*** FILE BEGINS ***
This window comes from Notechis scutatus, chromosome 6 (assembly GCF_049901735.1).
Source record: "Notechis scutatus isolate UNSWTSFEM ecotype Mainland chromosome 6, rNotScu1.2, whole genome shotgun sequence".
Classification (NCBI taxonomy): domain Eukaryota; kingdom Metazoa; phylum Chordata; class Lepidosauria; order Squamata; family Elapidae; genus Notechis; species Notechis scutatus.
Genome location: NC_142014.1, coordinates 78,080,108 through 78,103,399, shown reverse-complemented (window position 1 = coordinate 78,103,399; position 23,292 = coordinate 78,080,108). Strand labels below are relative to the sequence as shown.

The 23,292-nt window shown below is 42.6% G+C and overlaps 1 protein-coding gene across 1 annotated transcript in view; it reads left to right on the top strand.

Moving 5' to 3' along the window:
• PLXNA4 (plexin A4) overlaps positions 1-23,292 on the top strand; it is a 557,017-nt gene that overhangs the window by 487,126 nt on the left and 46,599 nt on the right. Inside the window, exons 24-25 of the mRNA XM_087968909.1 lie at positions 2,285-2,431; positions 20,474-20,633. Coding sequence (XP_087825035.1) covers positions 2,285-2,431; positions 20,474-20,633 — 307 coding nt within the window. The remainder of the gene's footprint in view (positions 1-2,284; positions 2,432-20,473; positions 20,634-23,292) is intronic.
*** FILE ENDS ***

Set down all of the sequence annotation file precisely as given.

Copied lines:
This window comes from Notechis scutatus, chromosome 6 (assembly GCF_049901735.1).
Source record: "Notechis scutatus isolate UNSWTSFEM ecotype Mainland chromosome 6, rNotScu1.2, whole genome shotgun sequence".
Classification (NCBI taxonomy): domain Eukaryota; kingdom Metazoa; phylum Chordata; class Lepidosauria; order Squamata; family Elapidae; genus Notechis; species Notechis scutatus.
Genome location: NC_142014.1, coordinates 78,080,108 through 78,103,399, shown reverse-complemented (window position 1 = coordinate 78,103,399; position 23,292 = coordinate 78,080,108). Strand labels below are relative to the sequence as shown.

The 23,292-nt window shown below is 42.6% G+C and overlaps 1 protein-coding gene across 1 annotated transcript in view; it reads left to right on the top strand.

Moving 5' to 3' along the window:
• PLXNA4 (plexin A4) overlaps positions 1-23,292 on the top strand; it is a 557,017-nt gene that overhangs the window by 487,126 nt on the left and 46,599 nt on the right. Inside the window, exons 24-25 of the mRNA XM_087968909.1 lie at positions 2,285-2,431; positions 20,474-20,633. Coding sequence (XP_087825035.1) covers positions 2,285-2,431; positions 20,474-20,633 — 307 coding nt within the window. The remainder of the gene's footprint in view (positions 1-2,284; positions 2,432-20,473; positions 20,634-23,292) is intronic.